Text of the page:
H Claude Pissarro
At present best known for his style of realism, he had nonetheless been involved with different contemporary movements before confirming his preference for figurative realism in later life.
Hugues Claude Pissarro, also known professionally as Isaac Pomié, is the grandson of the Impressionist painter Camille Pissarro and son of the artist Paulemile Pissarro. Born in Neuilly-sur-Seine on 9 November 1935, steeped in this artistic environment, he inevitably spent his childhood and youth with brushes in his hand. Carrying on a family tradition established by Camille Pissarro, Paulemile, accompanied by his numerous artist friends, frequently took his sons on painting excursions which were to prove formative for H. Claude.
At present best known for his style of realism, he had nonetheless been involved with different contemporary movements before confirming his preference for figurative realism in later life. Predestined by his educational background to become a professor of art for much of his professional life, his temperament was notably molded by formal training at prestigious French establishments such as the “Ecole du Musée du Louvre” and, in particular, at the “Ecole Normale Supérieure” a unique French institution dedicated to the pursuit of achievement and excellence to which only the academic elite have access.
Throughout his teaching career he was also a prolific artist exhibiting on several occasions in Paris and London. Like many of his family predecessors, the scope of his work and talent was wide ranging from engraver, lithographer, publisher and landscape painter to portraitist, he was even commissioned by the White House in 1959 to paint President Eisenhower.
In common with many artists, Claude Pissarro was not immune to the more radical vogues of his time. This almost obsessive commitment led him, in 1972, to create a centre for contemporary art based in an imposing converted manor house in the vicinity of Paris. There, together with a host of like-minded artists such as Vialla, Pineau and Da Rocha, he immersed himself to the hilt in the Avant-garde such as “Support-Surface” (the desire to intellectualize art by attaching an artistic significance to the painter’s very tools). It is only fair to say that, with hindsight, this period of disturbing soul searching proved to be an extremely painful stage in his artistic development.
Despite his commitment to this particular movement the fact that, unknown to his fellow “Avant-gardistes”, he secreted himself away to continue drawing in the traditional sense is an evident manifestation of his subconscious refusal to suppress his true artistic character, or to sever links with his deeply ingrained formative background. Thus, even though he was in the grip of Avant-gardism for almost two decades, it comes perhaps as no surprise to see him return to “painting”. Initially via Post-Modernism, in essence extricating himself from the perceived nihilism of Avant-garde, he ultimately attained fulfillment and self-realization in his present style of Realism.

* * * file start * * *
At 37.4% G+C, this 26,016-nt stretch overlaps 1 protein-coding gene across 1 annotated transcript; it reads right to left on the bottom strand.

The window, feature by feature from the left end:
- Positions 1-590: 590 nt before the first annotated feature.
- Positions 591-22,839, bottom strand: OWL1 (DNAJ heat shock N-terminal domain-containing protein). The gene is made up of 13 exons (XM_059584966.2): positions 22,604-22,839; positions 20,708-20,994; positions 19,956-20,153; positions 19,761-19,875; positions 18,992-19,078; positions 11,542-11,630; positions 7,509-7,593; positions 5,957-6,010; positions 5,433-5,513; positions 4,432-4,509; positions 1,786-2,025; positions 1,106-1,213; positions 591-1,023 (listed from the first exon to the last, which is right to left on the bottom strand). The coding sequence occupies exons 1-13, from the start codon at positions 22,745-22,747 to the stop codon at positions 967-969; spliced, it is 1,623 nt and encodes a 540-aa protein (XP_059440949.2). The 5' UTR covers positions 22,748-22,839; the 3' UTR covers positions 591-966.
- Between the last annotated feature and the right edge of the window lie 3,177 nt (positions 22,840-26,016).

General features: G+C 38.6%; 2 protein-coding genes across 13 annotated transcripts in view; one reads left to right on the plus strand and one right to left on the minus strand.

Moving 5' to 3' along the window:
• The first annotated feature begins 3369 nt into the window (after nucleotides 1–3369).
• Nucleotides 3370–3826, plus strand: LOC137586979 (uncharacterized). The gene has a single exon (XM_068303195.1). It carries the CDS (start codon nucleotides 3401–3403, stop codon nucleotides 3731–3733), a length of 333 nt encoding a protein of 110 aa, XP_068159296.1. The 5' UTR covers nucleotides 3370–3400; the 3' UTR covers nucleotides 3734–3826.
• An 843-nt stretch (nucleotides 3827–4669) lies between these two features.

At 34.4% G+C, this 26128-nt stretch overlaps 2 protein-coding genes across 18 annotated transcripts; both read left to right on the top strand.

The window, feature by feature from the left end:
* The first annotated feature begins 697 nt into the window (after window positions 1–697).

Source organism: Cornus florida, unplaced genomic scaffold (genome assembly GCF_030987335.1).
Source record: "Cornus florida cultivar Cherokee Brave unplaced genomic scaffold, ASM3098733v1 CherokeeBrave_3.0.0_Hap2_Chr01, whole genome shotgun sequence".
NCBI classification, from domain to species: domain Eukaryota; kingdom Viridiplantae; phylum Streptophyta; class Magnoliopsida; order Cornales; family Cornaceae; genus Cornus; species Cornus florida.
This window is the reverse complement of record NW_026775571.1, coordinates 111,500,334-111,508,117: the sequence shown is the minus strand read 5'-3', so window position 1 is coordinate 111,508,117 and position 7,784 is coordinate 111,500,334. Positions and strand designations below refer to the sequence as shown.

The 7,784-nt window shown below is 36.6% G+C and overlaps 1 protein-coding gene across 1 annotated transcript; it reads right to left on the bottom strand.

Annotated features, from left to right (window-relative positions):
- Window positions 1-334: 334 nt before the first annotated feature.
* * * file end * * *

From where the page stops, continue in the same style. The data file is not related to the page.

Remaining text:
Based in his Normandy studio, Claude maintains a frenetic pace of activity, frequently working well into the night, producing the large canvasses, which have become his trademark. His distinctive style is realized by applying colors with great speed straight from the tube to achieve a thick, robust texture. Further refinement is added by scraping away some of the paint once dry, the end result being a remarkable effect. One of his artistic idiosyncrasies is to precede each painting by a small study executed in oil or in mixed media.
Working in self-imposed virtual solitude, he is visited only by his immediate family and a select core of friends. The choice to stay within the confines of his own physical world has nonetheless not precluded him from keeping abreast of events and developments in the world of art. Indeed, he is a valued and respected contributor to several art publications.
Married in 1958 to Katia, an established art dealer, he has three children: Joachim, an art historian; Lionel, an art dealer; and Lelia, an artist who is carrying on the family tradition into the fourth generation.
Finally, what better witness to his motivation and success than the testimony of the artist himself: ” the need to find tranquility, peace, solitude and isolation far removed from the suffocation and oppression of unnatural urban life ….savoring the joy and beauty of untrammeled nature on long country walks, paying daily tribute to my father who instilled this appreciation in me ….regret that I have had such a relatively short period of time in this, my present style of painting ….my sole reason for existence is to paint.”